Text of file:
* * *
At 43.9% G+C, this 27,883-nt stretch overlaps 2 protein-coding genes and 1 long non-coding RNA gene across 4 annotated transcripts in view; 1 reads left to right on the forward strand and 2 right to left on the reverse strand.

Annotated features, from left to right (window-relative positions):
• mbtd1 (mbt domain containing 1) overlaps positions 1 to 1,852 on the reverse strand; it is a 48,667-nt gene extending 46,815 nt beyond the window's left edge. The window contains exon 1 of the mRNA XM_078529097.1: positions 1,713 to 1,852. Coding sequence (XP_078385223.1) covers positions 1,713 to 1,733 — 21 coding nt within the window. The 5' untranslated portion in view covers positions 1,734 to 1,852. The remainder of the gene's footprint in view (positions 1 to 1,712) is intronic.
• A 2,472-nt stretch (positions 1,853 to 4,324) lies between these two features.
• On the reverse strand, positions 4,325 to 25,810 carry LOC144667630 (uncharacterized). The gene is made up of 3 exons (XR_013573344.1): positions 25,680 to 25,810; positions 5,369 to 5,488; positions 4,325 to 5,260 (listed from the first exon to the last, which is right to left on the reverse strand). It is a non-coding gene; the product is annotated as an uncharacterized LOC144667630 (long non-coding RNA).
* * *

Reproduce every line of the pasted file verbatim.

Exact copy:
At 43.9% G+C, this 27,883-nt stretch overlaps 2 protein-coding genes and 1 long non-coding RNA gene across 4 annotated transcripts in view; 1 reads left to right on the forward strand and 2 right to left on the reverse strand.

Annotated features, from left to right (window-relative positions):
• mbtd1 (mbt domain containing 1) overlaps positions 1 to 1,852 on the reverse strand; it is a 48,667-nt gene extending 46,815 nt beyond the window's left edge. The window contains exon 1 of the mRNA XM_078529097.1: positions 1,713 to 1,852. Coding sequence (XP_078385223.1) covers positions 1,713 to 1,733 — 21 coding nt within the window. The 5' untranslated portion in view covers positions 1,734 to 1,852. The remainder of the gene's footprint in view (positions 1 to 1,712) is intronic.
• A 2,472-nt stretch (positions 1,853 to 4,324) lies between these two features.
• On the reverse strand, positions 4,325 to 25,810 carry LOC144667630 (uncharacterized). The gene is made up of 3 exons (XR_013573344.1): positions 25,680 to 25,810; positions 5,369 to 5,488; positions 4,325 to 5,260 (listed from the first exon to the last, which is right to left on the reverse strand). It is a non-coding gene; the product is annotated as an uncharacterized LOC144667630 (long non-coding RNA).